The Department of Justice said Homero Zamorano, 46, of Pasadena, Texas, and Christian Martinez, 28, of Palestine, Texas, had been charged on counts including transporting and conspiring to transport migrants illegally resulting in death and transporting and conspiring to transport migrants illegally resulting in serious injury.
A conviction on the transportation counts linked to the deaths could result in life imprisonment, although prosecutors could seek the death penalty. The charges related to serious injury carry penalties up to 20 years in prison.
DOJ officials said Zamorano was found hiding in the brush near the vehicle. A search warrant on his cell phone found communications between the man and Martinez, who was later linked to the smuggling event.
Two other men, both Mexican nationals, were also indicted on charges of possessing a firearm while being in the U.S. illegally.
The truck at the center of the tragedy had been packed with 67 people and a survivor told The Associated Press smugglers had covered the floor with powdered chicken bouillon to throw off any security dogs at border checkpoints.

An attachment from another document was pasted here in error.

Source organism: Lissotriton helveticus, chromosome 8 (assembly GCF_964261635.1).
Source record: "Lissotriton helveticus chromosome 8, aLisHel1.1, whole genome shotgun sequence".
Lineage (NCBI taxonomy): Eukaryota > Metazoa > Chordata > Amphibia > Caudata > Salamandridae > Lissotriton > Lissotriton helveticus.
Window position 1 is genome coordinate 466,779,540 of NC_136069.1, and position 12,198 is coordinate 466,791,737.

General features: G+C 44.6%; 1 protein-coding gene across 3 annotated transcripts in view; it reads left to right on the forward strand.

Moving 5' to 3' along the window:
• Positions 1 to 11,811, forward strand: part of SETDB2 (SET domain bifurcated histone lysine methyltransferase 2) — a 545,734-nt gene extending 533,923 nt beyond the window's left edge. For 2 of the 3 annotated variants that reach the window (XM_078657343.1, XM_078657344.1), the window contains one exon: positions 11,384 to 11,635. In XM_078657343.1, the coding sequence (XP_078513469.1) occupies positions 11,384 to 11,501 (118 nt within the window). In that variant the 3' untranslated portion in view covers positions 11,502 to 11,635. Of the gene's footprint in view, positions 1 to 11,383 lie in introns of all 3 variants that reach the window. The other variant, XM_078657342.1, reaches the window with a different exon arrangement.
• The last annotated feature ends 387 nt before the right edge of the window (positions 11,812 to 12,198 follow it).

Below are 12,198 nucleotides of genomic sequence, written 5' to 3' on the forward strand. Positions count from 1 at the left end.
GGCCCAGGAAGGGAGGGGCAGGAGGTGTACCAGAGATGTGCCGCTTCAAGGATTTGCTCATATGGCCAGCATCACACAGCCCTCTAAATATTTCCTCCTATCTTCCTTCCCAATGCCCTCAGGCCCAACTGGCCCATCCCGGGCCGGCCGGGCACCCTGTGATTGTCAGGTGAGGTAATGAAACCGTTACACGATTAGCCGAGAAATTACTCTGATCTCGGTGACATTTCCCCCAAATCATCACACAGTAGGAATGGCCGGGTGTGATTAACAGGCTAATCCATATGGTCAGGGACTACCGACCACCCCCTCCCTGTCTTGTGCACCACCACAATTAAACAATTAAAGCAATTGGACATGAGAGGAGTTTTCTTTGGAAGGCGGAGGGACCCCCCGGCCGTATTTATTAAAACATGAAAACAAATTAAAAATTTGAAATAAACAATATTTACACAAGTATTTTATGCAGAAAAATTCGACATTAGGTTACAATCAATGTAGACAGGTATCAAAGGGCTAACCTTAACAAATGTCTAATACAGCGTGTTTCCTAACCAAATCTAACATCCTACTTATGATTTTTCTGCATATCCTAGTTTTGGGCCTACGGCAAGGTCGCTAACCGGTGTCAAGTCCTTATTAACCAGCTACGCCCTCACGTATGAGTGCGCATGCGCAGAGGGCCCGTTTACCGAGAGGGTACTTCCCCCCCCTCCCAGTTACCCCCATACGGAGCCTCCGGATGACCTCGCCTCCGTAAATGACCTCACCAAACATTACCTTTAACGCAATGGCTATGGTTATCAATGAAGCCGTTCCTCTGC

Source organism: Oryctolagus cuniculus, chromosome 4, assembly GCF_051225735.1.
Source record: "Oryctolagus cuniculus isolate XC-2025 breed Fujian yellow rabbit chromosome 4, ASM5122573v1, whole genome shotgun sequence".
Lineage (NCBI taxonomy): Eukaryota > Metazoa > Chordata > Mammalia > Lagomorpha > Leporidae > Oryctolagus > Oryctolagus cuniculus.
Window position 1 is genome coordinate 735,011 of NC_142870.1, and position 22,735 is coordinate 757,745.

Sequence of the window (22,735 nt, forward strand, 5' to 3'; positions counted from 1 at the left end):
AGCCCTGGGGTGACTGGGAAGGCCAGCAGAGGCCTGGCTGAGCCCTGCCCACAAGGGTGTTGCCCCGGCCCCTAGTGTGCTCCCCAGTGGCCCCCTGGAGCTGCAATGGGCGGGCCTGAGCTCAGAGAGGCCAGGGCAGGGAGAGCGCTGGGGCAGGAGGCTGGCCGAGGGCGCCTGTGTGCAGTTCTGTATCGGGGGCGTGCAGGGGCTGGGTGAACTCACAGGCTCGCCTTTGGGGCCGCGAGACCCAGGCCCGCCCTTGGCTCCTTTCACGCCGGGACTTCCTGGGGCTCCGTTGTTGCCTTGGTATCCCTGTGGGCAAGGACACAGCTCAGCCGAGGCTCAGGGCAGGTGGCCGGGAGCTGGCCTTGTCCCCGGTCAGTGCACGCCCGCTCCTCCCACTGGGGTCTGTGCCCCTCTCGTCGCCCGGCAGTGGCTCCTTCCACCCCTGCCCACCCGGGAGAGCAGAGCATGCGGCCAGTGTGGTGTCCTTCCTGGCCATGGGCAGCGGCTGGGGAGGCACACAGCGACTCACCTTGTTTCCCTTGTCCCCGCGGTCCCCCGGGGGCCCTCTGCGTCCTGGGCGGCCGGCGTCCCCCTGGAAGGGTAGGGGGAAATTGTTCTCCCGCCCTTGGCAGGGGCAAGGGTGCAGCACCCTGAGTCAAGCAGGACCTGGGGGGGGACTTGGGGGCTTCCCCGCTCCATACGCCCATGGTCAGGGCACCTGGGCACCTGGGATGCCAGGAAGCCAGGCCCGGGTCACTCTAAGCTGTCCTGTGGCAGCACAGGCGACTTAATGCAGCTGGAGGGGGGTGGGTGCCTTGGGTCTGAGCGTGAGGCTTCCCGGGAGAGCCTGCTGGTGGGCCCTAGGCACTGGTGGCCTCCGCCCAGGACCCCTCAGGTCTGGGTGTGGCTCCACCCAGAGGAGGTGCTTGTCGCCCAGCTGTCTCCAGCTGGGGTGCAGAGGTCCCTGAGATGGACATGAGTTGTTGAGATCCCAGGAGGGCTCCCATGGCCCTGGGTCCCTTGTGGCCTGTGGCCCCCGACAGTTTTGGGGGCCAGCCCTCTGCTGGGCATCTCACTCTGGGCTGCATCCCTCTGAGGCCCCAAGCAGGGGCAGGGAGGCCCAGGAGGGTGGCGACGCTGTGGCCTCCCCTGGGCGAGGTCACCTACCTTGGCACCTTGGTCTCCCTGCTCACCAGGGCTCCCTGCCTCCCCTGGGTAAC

Fifty-three people, including three children, died in the incident, the deadliest smuggling operation gone wrong along the U.S.-Mexico border.
Authorities discovered the grizzly scene on June 27 — when temperatures topped 100 degrees during a heat wave — after a concerned citizen reported a dead body near the abandoned truck. Officials said later they found “stacks and stacks of bodies” inside the hot tractor trailer, which had no working air conditioner or water inside.
More than a dozen other migrants were taken to area hospitals suffering from heat stroke and heat exhaustion, and the survivors were “hot to the touch.”
Texas has seen record levels of migrant crossings from Mexico this year, and authorities say the crossings are on pace to hit more than 2 million this year.